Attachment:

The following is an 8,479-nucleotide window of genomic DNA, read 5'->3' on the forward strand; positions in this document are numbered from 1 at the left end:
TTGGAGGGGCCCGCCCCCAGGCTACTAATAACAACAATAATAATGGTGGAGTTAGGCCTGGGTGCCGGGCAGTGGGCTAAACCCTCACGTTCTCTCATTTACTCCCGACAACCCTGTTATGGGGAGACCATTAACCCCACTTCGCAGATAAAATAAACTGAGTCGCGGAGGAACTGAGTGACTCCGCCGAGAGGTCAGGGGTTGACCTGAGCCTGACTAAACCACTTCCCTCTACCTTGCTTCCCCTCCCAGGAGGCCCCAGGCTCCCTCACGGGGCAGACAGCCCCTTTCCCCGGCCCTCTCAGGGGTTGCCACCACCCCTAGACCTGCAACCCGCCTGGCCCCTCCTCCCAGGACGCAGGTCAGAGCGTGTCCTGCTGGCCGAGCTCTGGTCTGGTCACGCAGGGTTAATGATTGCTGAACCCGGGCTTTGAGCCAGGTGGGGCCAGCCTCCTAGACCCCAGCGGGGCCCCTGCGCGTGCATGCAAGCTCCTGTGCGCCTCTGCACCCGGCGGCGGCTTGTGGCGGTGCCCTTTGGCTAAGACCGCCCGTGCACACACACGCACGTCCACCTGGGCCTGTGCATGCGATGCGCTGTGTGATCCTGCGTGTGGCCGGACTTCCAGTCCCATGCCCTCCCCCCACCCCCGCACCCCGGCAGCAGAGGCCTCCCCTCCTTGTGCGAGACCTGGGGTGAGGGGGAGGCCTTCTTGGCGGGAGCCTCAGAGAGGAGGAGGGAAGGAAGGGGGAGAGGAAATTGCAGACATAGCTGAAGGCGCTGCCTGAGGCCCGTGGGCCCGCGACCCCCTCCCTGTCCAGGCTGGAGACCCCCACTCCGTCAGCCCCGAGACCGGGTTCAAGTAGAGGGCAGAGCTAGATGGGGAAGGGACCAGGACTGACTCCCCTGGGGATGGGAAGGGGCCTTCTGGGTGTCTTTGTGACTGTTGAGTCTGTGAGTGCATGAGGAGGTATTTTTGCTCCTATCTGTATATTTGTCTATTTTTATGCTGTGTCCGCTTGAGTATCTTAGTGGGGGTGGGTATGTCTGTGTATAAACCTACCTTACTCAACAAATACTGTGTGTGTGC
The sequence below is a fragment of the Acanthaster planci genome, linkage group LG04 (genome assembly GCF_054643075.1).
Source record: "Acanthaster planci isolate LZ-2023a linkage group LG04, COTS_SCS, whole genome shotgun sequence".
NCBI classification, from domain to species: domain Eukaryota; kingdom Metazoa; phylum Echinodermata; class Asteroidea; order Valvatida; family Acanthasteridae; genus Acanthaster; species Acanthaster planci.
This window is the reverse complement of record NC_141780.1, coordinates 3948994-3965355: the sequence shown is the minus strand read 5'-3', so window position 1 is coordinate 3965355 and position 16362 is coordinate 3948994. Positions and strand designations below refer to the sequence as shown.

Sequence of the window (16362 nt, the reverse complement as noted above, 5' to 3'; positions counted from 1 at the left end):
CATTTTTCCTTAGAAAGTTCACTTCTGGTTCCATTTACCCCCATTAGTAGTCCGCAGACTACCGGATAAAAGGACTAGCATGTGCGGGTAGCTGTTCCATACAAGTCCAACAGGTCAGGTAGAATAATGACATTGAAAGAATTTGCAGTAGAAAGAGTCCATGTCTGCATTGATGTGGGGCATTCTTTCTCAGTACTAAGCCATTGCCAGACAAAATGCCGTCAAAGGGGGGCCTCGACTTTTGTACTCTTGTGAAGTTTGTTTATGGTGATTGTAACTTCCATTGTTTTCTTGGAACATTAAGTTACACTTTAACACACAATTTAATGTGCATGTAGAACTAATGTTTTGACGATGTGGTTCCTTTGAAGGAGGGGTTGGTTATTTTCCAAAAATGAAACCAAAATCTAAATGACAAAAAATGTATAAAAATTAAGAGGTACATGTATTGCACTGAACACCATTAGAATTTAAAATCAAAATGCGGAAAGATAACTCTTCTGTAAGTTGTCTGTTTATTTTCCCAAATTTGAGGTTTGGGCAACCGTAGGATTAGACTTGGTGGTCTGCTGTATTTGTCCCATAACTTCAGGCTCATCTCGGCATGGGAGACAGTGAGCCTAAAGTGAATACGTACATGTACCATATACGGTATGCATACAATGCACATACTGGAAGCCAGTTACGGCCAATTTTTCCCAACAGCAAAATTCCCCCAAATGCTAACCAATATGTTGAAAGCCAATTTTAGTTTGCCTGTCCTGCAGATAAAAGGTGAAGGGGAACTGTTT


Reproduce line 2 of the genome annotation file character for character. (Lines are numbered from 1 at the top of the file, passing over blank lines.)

TTGGAGGGGCCCGCCCCCAGGCTACTAATAACAACAATAATAATGGTGGAGTTAGGCCTGGGTGCCGGGCAGTGGGCTAAACCCTCACGTTCTCTCATTTACTCCCGACAACCCTGTTATGGGGAGACCATTAACCCCACTTCGCAGATAAAATAAACTGAGTCGCGGAGGAACTGAGTGACTCCGCCGAGAGGTCAGGGGTTGACCTGAGCCTGACTAAACCACTTCCCTCTACCTTGCTTCCCCTCCCAGGAGGCCCCAGGCTCCCTCACGGGGCAGACAGCCCCTTTCCCCGGCCCTCTCAGGGGTTGCCACCACCCCTAGACCTGCAACCCGCCTGGCCCCTCCTCCCAGGACGCAGGTCAGAGCGTGTCCTGCTGGCCGAGCTCTGGTCTGGTCACGCAGGGTTAATGATTGCTGAACCCGGGCTTTGAGCCAGGTGGGGCCAGCCTCCTAGACCCCAGCGGGGCCCCTGCGCGTGCATGCAAGCTCCTGTGCGCCTCTGCACCCGGCGGCGGCTTGTGGCGGTGCCCTTTGGCTAAGACCGCCCGTGCACACACACGCACGTCCACCTGGGCCTGTGCATGCGATGCGCTGTGTGATCCTGCGTGTGGCCGGACTTCCAGTCCCATGCCCTCCCCCCACCCCCGCACCCCGGCAGCAGAGGCCTCCCCTCCTTGTGCGAGACCTGGGGTGAGGGGGAGGCCTTCTTGGCGGGAGCCTCAGAGAGGAGGAGGGAAGGAAGGGGGAGAGGAAATTGCAGACATAGCTGAAGGCGCTGCCTGAGGCCCGTGGGCCCGCGACCCCCTCCCTGTCCAGGCTGGAGACCCCCACTCCGTCAGCCCCGAGACCGGGTTCAAGTAGAGGGCAGAGCTAGATGGGGAAGGGACCAGGACTGACTCCCCTGGGGATGGGAAGGGGCCTTCTGGGTGTCTTTGTGACTGTTGAGTCTGTGAGTGCATGAGGAGGTATTTTTGCTCCTATCTGTATATTTGTCTATTTTTATGCTGTGTCCGCTTGAGTATCTTAGTGGGGGTGGGTATGTCTGTGTATAAACCTACCTTACTCAACAAATACTGTGTGTGTGC